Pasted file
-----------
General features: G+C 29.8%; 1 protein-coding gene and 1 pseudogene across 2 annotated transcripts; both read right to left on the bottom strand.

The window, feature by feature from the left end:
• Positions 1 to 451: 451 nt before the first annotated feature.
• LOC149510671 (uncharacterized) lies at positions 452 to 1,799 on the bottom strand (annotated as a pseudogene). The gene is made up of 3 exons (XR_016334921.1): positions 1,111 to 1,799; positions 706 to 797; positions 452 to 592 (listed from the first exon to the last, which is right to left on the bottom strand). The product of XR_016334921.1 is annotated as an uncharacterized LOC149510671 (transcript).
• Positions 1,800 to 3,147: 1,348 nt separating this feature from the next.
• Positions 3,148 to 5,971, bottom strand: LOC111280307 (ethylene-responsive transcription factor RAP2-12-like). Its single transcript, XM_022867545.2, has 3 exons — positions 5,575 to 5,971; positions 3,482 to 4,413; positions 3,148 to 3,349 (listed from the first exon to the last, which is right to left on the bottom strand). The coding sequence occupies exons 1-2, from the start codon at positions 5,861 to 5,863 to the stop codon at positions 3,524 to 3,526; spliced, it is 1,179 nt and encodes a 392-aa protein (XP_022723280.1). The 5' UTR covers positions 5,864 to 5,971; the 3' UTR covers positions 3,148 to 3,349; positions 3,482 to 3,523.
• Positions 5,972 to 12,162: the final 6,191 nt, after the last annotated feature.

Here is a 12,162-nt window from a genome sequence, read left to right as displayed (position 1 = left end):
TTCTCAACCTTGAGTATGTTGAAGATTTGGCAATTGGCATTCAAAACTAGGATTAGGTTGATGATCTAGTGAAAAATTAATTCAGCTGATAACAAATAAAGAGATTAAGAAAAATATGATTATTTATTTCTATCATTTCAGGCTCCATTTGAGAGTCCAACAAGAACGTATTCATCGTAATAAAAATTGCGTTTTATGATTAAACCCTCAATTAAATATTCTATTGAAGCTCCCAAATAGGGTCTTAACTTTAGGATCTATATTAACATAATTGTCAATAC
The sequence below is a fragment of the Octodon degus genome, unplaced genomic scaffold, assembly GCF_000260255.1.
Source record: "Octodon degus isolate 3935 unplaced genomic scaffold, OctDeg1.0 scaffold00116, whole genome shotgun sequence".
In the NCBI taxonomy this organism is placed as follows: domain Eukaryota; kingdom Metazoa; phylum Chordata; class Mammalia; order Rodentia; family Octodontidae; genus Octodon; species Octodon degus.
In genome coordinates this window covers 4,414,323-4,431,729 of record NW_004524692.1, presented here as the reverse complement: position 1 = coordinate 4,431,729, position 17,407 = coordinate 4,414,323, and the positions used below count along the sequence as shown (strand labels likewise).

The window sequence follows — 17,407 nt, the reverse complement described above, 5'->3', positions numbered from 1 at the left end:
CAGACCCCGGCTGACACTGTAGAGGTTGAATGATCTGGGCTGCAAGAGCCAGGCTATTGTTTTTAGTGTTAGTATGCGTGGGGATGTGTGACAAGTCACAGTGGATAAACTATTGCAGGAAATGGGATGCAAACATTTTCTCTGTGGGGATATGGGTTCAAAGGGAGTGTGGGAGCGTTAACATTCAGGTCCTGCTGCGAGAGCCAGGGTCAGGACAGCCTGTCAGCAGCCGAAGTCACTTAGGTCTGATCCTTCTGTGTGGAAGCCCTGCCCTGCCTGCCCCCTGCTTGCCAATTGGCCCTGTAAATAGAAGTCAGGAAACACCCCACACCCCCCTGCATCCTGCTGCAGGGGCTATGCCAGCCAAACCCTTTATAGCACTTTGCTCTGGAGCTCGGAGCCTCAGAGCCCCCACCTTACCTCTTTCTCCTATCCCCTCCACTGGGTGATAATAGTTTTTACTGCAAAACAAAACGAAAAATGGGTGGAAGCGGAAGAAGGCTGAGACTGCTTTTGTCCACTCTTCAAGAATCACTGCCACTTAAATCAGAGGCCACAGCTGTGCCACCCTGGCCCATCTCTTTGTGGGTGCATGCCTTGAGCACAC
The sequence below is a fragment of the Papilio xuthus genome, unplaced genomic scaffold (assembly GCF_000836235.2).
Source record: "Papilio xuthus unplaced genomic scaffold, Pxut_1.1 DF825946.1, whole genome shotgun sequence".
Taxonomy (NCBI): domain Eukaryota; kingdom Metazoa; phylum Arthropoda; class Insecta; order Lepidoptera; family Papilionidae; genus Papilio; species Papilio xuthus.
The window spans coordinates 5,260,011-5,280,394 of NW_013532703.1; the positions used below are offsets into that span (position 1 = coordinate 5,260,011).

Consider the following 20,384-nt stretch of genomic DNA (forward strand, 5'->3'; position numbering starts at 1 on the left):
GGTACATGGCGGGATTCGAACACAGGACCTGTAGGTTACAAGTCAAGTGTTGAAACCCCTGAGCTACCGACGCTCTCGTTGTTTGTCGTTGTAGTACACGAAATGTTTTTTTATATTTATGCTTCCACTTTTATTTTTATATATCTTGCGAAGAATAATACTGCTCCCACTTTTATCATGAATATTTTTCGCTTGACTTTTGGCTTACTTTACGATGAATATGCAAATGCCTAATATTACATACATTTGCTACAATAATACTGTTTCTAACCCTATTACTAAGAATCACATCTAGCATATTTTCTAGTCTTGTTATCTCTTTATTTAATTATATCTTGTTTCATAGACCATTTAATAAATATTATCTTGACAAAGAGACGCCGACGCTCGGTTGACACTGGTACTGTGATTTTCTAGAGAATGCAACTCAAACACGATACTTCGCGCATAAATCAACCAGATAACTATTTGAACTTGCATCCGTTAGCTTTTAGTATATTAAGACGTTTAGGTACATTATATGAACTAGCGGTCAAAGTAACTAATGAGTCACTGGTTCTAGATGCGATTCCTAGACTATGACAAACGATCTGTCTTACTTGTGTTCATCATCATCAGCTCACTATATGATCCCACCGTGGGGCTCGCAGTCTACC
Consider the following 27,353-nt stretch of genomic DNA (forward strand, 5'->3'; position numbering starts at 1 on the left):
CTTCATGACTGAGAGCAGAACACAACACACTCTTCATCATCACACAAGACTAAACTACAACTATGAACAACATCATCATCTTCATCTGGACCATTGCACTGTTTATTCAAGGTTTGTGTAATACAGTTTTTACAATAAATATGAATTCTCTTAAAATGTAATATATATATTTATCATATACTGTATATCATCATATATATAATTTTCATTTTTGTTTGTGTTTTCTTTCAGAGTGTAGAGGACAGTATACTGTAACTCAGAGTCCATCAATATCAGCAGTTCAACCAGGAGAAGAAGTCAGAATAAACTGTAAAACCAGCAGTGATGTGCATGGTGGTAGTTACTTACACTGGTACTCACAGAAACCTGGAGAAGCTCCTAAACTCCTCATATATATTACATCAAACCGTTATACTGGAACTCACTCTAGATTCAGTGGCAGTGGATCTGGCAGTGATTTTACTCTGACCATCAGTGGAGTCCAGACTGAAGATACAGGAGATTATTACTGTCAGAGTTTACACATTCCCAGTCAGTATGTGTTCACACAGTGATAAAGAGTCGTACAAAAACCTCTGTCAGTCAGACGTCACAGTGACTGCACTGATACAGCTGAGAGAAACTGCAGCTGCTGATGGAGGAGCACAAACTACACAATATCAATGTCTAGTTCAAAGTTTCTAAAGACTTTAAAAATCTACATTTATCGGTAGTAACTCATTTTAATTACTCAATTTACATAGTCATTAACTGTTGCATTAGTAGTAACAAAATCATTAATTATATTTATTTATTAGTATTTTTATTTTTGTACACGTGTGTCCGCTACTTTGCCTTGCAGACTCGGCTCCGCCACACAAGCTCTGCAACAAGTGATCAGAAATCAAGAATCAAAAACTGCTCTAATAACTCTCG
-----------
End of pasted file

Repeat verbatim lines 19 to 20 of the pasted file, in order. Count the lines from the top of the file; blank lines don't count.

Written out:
The window spans coordinates 5,260,011-5,280,394 of NW_013532703.1; the positions used below are offsets into that span (position 1 = coordinate 5,260,011).

Consider the following 20,384-nt stretch of genomic DNA (forward strand, 5'->3'; position numbering starts at 1 on the left):